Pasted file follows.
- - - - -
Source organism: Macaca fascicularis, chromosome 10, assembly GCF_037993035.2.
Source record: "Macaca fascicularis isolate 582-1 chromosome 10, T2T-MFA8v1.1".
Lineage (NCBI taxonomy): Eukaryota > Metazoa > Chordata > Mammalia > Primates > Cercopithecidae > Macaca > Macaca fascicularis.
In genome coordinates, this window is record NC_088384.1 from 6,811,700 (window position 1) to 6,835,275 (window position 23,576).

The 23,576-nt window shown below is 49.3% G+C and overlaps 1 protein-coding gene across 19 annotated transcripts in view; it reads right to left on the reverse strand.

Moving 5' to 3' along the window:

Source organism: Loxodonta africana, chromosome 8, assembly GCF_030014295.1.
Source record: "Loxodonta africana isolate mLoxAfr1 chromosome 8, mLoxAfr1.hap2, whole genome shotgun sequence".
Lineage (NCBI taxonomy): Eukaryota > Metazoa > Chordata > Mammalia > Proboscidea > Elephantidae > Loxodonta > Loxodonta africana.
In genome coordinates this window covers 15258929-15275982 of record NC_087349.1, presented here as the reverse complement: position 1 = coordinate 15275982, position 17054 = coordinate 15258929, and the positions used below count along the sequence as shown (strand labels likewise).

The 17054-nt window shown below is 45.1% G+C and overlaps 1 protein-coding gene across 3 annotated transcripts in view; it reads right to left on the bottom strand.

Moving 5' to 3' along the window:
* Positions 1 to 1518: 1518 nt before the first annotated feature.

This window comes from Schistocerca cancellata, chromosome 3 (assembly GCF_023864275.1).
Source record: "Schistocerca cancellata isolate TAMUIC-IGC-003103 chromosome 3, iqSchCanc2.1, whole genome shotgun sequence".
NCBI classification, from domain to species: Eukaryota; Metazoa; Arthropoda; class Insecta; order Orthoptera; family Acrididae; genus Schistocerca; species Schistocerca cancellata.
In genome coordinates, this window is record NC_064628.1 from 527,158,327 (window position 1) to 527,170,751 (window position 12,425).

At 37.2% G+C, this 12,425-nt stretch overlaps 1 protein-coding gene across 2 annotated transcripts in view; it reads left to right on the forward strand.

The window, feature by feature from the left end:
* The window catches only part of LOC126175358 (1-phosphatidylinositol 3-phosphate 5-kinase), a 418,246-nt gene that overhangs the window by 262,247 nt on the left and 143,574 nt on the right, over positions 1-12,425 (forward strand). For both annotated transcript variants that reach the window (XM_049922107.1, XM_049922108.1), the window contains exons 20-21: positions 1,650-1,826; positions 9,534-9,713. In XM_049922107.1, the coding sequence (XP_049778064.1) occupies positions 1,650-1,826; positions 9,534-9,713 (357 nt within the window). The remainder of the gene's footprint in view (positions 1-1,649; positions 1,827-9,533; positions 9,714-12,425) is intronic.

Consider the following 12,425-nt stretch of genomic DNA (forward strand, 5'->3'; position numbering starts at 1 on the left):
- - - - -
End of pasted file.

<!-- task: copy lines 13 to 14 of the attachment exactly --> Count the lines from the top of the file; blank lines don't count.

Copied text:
* Positions 1 to 1518: 1518 nt before the first annotated feature.

This window comes from Schistocerca cancellata, chromosome 3 (assembly GCF_023864275.1).